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Publication numberUS6443256 B1
Publication typeGrant
Application numberUS 09/748,989
Publication dateSep 3, 2002
Filing dateDec 27, 2000
Priority dateDec 27, 2000
Fee statusPaid
Also published asCA2400725A1, CA2400725C, CN1205146C, CN1479699A, EP1345864A2, EP1345864B1, US20020139611, WO2002053510A2, WO2002053510A3
Publication number09748989, 748989, US 6443256 B1, US 6443256B1, US-B1-6443256, US6443256 B1, US6443256B1
InventorsMirza A. Baig
Original AssigneeUsg Interiors, Inc.
Export CitationBiBTeX, EndNote, RefMan
External Links: USPTO, USPTO Assignment, Espacenet
Dual layer acoustical ceiling tile having an improved sound absorption value
US 6443256 B1
Abstract
An acoustical ceiling tile having an improved sound absorption value and having a dual layer of acoustical materials. The base mat layer has either no mineral wool or a low mineral wool content. The surface layer has a high mineral wool content which provides improved sound absorption values with or without perforating or fissuring the tile. The dual layer acoustical ceiling tile has a noise reduction coefficient (NRC) value of at least about 0.50.
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Claims(13)
What is claimed is:
1. A dual layer acoustical ceiling tile made in a water-felting process having an improved sound absorption value (NRC) comprising a low mineral fiber content base mat containing less than about 50% by weight of mineral fiber and having a thickness ranging from about 0.25 inch to about 0.625 inch and a mineral wool fiber-rich overlay surface layer containing at least about 75% by weight of mineral wool fibers and having a thickness ranging from about 0.125 inch to about 0.5 inch, said ceiling tile having a noise reduction coefficient (NRC) value of at least about 0.50.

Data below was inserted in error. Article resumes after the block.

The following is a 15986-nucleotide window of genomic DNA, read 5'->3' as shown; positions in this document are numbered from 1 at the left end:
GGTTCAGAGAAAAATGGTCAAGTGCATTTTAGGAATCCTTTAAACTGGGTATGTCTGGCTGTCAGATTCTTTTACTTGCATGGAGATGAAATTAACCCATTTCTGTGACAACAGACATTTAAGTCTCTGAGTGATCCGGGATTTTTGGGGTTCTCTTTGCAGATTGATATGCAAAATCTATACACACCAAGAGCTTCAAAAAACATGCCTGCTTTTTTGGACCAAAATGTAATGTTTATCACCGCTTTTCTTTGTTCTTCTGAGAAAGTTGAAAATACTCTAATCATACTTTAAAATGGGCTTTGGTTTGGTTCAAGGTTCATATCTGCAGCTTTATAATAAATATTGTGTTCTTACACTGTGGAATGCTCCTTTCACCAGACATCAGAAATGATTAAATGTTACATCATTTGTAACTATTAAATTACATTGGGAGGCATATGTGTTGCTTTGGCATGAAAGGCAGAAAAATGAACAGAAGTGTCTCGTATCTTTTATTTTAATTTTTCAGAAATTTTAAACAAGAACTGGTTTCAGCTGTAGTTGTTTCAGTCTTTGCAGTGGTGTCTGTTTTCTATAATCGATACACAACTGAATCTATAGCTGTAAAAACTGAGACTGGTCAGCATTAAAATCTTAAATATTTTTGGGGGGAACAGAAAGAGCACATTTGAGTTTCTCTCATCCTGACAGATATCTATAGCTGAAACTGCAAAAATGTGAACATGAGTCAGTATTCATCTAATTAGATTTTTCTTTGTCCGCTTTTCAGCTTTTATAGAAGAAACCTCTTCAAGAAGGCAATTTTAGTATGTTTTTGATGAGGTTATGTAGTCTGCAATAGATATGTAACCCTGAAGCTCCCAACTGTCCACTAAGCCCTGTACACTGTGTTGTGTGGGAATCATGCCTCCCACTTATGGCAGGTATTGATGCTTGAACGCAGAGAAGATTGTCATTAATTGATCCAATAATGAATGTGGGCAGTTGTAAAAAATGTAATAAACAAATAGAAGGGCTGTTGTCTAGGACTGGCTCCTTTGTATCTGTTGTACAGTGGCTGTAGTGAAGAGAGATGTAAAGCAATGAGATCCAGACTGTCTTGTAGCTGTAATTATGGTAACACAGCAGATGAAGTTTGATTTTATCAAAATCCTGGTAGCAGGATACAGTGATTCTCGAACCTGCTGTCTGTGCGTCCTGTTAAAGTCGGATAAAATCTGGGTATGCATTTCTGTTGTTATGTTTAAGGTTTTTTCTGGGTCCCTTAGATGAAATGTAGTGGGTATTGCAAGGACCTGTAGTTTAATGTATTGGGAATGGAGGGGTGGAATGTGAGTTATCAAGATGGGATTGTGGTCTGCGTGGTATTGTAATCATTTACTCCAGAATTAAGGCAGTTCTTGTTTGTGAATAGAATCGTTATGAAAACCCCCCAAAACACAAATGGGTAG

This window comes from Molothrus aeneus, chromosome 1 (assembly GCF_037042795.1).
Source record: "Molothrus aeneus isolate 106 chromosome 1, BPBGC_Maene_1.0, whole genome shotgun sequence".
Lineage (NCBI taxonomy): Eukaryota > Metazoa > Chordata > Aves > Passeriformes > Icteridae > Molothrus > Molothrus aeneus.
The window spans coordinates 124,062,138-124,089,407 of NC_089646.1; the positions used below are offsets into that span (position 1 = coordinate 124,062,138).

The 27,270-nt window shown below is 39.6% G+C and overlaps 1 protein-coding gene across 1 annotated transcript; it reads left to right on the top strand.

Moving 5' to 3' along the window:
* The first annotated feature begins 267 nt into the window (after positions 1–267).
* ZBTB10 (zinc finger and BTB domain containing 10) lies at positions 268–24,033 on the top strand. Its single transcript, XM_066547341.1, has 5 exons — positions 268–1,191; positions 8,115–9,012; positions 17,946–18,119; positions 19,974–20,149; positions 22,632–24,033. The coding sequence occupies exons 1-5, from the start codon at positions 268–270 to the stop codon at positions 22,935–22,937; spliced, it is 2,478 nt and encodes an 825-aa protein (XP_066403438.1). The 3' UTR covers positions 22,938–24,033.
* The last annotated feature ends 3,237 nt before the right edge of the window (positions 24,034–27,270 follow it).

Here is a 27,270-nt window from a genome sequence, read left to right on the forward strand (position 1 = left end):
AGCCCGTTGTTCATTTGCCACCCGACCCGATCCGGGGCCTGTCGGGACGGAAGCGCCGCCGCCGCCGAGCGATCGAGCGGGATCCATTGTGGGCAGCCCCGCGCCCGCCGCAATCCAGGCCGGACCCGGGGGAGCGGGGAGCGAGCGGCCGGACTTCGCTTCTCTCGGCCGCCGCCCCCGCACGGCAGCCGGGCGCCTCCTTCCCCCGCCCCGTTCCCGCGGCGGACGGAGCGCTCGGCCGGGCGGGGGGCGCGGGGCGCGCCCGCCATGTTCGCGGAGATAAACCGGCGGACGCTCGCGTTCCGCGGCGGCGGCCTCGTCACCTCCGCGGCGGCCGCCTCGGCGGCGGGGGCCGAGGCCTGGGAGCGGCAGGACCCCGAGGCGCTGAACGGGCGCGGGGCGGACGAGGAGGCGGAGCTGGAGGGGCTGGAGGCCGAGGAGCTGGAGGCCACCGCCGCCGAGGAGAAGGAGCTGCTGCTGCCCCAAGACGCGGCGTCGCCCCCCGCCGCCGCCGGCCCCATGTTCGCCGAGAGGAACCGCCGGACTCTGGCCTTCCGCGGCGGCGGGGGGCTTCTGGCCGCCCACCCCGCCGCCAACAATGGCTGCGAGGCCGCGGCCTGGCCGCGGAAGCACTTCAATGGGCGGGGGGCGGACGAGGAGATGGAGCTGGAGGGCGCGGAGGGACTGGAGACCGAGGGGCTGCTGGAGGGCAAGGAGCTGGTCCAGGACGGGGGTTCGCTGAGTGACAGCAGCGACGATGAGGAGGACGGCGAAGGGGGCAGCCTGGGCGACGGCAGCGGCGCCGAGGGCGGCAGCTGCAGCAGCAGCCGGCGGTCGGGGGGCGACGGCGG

2. The ceiling tile of claim 1 wherein the fiber-rich surface layer contains both a starch binder and a latex binder.
3. The ceiling tile of claim 2 wherein said mineral fiber-rich surface layer has a thickness of about inch or less.
4. The ceiling tile of claim 2 wherein there is a fiberglass scrim between the base mat material and the fiber-rich surface layer.
5. The ceiling tile of claim 2 wherein the latex binder in the fiber-rich surface layer has been deposited on the mineral fibers by adding a small amount of flocculent to an aqueous slurry containing the mineral fibers and the latex binder.
6. The ceiling tile of claim 2 wherein both the low mineral fiber base mat material and the fiber-rich surface layer contain a starch gel binder which has been pre-cooked before incorporating it into the base mat material and the fiber-rich surface layer material.
7. The ceiling tile of claim 2 wherein the ceiling tile has a total thickness ranging from about 0.375 inch to about 1 inch.
8. The ceiling tile of claim 2 wherein the fiber-rich surface layer contains cellulose fibers ranging from about 3 to about 7.5 weight percent.
9. The ceiling tile of claim 2 wherein both layers of the tile contain a starch gel binder in the form of a pre-gelatinized starch which is converted to a gel merely by adding it to water.
10. The ceiling tile of claim 2 wherein the ceiling tile has a base mat material and a fiber-rich surface layer which both contain paper fibers.
11. The ceiling tile of claim 2 wherein the density of the tile ranges from about 12 pcf to about 21 pcf.
12. The ceiling tile of claim 2 wherein there is a fiberglass scrim applied to the surface of the fiber-rich layer.